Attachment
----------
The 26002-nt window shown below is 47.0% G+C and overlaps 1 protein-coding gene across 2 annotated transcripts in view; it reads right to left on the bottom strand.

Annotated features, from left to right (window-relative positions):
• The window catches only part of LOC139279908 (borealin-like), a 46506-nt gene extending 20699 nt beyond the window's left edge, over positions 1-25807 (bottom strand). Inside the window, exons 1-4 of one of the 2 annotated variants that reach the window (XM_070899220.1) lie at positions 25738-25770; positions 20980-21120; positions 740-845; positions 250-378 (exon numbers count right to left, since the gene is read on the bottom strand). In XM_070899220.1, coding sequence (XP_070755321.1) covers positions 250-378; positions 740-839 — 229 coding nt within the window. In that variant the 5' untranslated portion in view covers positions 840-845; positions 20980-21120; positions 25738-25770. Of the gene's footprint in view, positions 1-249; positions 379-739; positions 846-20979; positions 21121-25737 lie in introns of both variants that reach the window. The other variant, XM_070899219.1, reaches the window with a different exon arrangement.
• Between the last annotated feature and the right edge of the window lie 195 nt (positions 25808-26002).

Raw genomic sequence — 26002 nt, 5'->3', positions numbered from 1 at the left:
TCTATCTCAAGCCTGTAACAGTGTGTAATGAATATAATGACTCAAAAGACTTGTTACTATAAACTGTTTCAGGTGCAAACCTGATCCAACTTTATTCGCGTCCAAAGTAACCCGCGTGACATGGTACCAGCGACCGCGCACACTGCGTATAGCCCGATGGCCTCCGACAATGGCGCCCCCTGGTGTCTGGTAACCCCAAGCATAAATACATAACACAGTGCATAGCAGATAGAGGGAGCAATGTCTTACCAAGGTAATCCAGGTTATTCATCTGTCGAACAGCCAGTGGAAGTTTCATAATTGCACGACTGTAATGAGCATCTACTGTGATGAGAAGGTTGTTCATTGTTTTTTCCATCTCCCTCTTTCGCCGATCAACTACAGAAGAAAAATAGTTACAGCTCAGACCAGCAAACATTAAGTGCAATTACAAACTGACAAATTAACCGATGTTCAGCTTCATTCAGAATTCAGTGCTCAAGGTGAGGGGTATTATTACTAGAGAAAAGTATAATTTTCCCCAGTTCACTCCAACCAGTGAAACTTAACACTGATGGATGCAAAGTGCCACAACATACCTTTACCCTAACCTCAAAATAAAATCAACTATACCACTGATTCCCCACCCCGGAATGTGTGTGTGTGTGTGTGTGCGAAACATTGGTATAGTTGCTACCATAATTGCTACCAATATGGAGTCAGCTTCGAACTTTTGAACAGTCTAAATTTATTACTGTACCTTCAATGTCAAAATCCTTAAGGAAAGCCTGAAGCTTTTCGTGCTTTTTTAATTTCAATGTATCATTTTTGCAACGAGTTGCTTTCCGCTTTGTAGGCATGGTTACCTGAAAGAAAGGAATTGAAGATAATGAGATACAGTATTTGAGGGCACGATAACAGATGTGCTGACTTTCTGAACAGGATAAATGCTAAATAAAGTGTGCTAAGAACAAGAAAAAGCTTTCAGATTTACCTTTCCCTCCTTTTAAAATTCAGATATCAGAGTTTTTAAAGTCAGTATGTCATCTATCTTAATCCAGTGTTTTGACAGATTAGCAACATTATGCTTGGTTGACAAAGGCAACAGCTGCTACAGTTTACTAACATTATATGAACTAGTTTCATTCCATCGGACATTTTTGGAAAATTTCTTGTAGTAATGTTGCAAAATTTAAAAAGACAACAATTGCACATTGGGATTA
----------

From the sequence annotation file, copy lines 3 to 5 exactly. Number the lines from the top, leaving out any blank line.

• The window catches only part of LOC139279908 (borealin-like), a 46506-nt gene extending 20699 nt beyond the window's left edge, over positions 1-25807 (bottom strand). Inside the window, exons 1-4 of one of the 2 annotated variants that reach the window (XM_070899220.1) lie at positions 25738-25770; positions 20980-21120; positions 740-845; positions 250-378 (exon numbers count right to left, since the gene is read on the bottom strand). In XM_070899220.1, coding sequence (XP_070755321.1) covers positions 250-378; positions 740-839 — 229 coding nt within the window. In that variant the 5' untranslated portion in view covers positions 840-845; positions 20980-21120; positions 25738-25770. Of the gene's footprint in view, positions 1-249; positions 379-739; positions 846-20979; positions 21121-25737 lie in introns of both variants that reach the window. The other variant, XM_070899219.1, reaches the window with a different exon arrangement.
• Between the last annotated feature and the right edge of the window lie 195 nt (positions 25808-26002).

Raw genomic sequence — 26002 nt, 5'->3', positions numbered from 1 at the left: